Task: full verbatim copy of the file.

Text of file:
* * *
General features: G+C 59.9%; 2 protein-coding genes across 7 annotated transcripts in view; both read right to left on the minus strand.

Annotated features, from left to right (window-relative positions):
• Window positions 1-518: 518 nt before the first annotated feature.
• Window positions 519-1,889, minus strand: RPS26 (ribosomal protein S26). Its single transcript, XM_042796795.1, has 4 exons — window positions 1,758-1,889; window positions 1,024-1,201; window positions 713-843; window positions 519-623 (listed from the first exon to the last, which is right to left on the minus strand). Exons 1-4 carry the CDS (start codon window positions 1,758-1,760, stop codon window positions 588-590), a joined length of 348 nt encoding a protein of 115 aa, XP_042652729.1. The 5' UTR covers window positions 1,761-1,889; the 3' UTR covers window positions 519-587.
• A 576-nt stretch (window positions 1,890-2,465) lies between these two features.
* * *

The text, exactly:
General features: G+C 59.9%; 2 protein-coding genes across 7 annotated transcripts in view; both read right to left on the minus strand.

Annotated features, from left to right (window-relative positions):
• Window positions 1-518: 518 nt before the first annotated feature.
• Window positions 519-1,889, minus strand: RPS26 (ribosomal protein S26). Its single transcript, XM_042796795.1, has 4 exons — window positions 1,758-1,889; window positions 1,024-1,201; window positions 713-843; window positions 519-623 (listed from the first exon to the last, which is right to left on the minus strand). Exons 1-4 carry the CDS (start codon window positions 1,758-1,760, stop codon window positions 588-590), a joined length of 348 nt encoding a protein of 115 aa, XP_042652729.1. The 5' UTR covers window positions 1,761-1,889; the 3' UTR covers window positions 519-587.
• A 576-nt stretch (window positions 1,890-2,465) lies between these two features.